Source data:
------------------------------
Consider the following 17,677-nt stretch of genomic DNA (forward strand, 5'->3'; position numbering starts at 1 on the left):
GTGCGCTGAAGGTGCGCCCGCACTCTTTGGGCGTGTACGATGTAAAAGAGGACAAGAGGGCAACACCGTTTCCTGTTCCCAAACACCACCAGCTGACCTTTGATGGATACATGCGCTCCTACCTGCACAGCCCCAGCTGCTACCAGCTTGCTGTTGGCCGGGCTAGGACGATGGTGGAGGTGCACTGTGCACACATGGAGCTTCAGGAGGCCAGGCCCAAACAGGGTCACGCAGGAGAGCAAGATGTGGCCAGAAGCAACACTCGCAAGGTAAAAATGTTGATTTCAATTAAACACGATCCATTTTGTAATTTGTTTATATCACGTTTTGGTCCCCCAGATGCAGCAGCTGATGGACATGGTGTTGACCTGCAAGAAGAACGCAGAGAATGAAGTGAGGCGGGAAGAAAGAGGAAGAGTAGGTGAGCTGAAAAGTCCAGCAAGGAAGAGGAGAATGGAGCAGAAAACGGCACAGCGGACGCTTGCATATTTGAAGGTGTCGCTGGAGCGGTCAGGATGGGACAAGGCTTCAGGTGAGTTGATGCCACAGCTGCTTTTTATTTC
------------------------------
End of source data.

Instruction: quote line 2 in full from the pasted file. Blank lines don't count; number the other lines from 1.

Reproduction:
GTGCGCTGAAGGTGCGCCCGCACTCTTTGGGCGTGTACGATGTAAAAGAGGACAAGAGGGCAACACCGTTTCCTGTTCCCAAACACCACCAGCTGACCTTTGATGGATACATGCGCTCCTACCTGCACAGCCCCAGCTGCTACCAGCTTGCTGTTGGCCGGGCTAGGACGATGGTGGAGGTGCACTGTGCACACATGGAGCTTCAGGAGGCCAGGCCCAAACAGGGTCACGCAGGAGAGCAAGATGTGGCCAGAAGCAACACTCGCAAGGTAAAAATGTTGATTTCAATTAAACACGATCCATTTTGTAATTTGTTTATATCACGTTTTGGTCCCCCAGATGCAGCAGCTGATGGACATGGTGTTGACCTGCAAGAAGAACGCAGAGAATGAAGTGAGGCGGGAAGAAAGAGGAAGAGTAGGTGAGCTGAAAAGTCCAGCAAGGAAGAGGAGAATGGAGCAGAAAACGGCACAGCGGACGCTTGCATATTTGAAGGTGTCGCTGGAGCGGTCAGGATGGGACAAGGCTTCAGGTGAGTTGATGCCACAGCTGCTTTTTATTTC